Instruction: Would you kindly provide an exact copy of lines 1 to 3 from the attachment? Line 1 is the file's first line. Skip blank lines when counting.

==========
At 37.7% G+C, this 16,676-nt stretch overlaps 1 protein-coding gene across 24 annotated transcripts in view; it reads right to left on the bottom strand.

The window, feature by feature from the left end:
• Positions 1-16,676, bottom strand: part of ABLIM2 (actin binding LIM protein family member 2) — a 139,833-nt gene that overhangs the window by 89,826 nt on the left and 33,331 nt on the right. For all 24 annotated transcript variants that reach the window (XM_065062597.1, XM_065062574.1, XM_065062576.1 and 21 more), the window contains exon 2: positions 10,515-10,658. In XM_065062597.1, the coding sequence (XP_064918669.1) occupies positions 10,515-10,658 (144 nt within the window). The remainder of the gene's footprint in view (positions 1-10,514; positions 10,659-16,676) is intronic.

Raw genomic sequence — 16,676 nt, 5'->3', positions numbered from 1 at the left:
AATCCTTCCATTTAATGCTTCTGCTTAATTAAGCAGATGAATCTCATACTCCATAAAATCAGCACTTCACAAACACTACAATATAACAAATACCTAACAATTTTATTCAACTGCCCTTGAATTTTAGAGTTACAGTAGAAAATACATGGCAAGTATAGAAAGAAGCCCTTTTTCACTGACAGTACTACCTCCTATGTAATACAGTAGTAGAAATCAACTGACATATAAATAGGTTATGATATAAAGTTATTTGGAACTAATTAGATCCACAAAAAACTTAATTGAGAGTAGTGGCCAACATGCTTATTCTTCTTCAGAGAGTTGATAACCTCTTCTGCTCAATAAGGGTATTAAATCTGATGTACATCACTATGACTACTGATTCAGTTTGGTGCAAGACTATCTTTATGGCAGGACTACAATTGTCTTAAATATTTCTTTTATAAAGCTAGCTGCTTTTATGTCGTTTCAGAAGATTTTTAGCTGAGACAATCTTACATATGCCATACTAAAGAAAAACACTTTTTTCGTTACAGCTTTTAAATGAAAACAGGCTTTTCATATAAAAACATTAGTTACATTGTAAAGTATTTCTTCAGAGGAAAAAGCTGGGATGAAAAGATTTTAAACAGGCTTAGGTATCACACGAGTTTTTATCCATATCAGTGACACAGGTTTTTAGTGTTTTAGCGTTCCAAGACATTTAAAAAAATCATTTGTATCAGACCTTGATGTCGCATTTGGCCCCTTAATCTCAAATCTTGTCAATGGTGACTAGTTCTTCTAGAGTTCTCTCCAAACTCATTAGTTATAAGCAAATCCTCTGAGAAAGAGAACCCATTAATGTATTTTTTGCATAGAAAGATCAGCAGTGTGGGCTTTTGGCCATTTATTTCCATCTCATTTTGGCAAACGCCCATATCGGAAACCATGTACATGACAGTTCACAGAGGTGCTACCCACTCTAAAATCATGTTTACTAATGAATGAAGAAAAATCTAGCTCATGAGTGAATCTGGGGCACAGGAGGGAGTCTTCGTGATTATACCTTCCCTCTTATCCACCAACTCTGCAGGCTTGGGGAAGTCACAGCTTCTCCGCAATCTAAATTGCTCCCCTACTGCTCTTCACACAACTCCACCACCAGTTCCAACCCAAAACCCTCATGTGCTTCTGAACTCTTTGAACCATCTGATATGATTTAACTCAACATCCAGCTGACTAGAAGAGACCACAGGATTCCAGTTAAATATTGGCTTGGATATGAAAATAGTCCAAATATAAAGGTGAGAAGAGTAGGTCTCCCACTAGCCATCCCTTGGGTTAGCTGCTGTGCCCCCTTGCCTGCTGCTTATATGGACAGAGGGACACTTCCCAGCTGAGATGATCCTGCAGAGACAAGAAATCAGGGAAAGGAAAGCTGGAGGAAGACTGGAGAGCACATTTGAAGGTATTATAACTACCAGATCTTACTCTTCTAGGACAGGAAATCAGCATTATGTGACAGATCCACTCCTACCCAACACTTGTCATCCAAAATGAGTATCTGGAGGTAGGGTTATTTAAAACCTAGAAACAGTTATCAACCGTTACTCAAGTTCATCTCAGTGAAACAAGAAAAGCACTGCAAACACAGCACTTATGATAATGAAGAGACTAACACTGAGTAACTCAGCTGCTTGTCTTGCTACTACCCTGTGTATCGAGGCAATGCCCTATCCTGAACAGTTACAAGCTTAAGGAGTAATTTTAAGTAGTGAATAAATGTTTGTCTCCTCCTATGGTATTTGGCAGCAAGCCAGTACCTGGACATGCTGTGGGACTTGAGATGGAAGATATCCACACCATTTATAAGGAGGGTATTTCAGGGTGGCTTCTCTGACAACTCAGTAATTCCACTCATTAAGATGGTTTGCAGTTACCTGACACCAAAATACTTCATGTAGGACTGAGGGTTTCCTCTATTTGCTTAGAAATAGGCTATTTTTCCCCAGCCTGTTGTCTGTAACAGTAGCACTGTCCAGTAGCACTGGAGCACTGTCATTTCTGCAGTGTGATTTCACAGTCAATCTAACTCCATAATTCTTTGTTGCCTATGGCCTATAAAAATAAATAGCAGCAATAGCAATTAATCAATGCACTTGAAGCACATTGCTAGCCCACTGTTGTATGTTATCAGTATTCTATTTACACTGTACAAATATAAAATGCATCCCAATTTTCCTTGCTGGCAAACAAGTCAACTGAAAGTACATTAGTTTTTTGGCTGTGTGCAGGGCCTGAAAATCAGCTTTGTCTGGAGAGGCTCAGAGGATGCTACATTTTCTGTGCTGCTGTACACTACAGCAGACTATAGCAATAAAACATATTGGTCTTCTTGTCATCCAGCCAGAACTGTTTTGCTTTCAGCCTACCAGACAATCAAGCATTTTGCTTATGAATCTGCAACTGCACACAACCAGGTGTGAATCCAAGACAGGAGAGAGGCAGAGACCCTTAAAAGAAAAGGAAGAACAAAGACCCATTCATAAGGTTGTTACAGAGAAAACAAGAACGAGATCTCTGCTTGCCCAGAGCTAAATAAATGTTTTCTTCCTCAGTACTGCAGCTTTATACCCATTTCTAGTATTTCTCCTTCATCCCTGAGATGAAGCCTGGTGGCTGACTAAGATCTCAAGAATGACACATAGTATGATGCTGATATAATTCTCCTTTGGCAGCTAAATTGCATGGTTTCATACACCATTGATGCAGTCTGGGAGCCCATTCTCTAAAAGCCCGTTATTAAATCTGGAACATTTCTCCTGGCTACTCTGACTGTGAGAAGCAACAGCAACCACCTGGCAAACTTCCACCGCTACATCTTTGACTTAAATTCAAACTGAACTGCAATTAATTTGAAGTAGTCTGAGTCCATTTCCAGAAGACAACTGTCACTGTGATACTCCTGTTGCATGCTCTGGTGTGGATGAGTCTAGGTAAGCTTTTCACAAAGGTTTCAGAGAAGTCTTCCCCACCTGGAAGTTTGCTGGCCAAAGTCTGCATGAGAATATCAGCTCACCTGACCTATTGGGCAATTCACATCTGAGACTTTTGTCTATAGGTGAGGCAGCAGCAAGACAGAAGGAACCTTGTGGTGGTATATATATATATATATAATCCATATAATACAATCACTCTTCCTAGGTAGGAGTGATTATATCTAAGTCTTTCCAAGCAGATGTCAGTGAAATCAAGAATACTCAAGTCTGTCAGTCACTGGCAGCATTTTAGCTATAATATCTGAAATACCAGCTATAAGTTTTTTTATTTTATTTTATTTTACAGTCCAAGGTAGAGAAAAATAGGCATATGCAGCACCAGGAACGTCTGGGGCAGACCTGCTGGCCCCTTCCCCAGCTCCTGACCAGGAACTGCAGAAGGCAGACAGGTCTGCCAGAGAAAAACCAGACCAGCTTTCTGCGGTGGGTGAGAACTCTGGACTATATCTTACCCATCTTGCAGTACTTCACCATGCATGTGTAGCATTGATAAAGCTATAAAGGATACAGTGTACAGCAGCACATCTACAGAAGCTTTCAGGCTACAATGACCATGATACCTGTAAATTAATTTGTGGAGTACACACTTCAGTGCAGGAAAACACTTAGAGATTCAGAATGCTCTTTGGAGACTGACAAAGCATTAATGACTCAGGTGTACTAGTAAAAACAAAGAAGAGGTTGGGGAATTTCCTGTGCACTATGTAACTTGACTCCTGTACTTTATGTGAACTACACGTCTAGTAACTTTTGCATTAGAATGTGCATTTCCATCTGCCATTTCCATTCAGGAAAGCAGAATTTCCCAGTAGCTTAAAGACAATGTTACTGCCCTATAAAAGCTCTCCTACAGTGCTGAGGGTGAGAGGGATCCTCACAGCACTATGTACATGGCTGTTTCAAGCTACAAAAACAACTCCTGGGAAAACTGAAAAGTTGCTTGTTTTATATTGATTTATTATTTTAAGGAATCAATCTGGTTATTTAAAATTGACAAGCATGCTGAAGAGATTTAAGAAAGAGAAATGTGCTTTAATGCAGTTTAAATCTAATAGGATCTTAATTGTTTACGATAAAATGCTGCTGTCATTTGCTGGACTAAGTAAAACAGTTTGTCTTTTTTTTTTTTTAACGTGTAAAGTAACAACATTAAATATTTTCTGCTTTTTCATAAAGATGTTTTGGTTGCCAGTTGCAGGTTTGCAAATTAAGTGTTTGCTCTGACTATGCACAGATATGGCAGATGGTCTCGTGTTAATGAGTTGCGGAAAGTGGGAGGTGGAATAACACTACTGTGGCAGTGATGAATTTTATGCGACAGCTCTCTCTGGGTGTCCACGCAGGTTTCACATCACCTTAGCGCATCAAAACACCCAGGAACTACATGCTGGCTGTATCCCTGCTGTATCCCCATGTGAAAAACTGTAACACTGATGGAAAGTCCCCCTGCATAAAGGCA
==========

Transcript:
At 37.7% G+C, this 16,676-nt stretch overlaps 1 protein-coding gene across 24 annotated transcripts in view; it reads right to left on the bottom strand.

The window, feature by feature from the left end:
• Positions 1-16,676, bottom strand: part of ABLIM2 (actin binding LIM protein family member 2) — a 139,833-nt gene that overhangs the window by 89,826 nt on the left and 33,331 nt on the right. For all 24 annotated transcript variants that reach the window (XM_065062597.1, XM_065062574.1, XM_065062576.1 and 21 more), the window contains exon 2: positions 10,515-10,658. In XM_065062597.1, the coding sequence (XP_064918669.1) occupies positions 10,515-10,658 (144 nt within the window). The remainder of the gene's footprint in view (positions 1-10,514; positions 10,659-16,676) is intronic.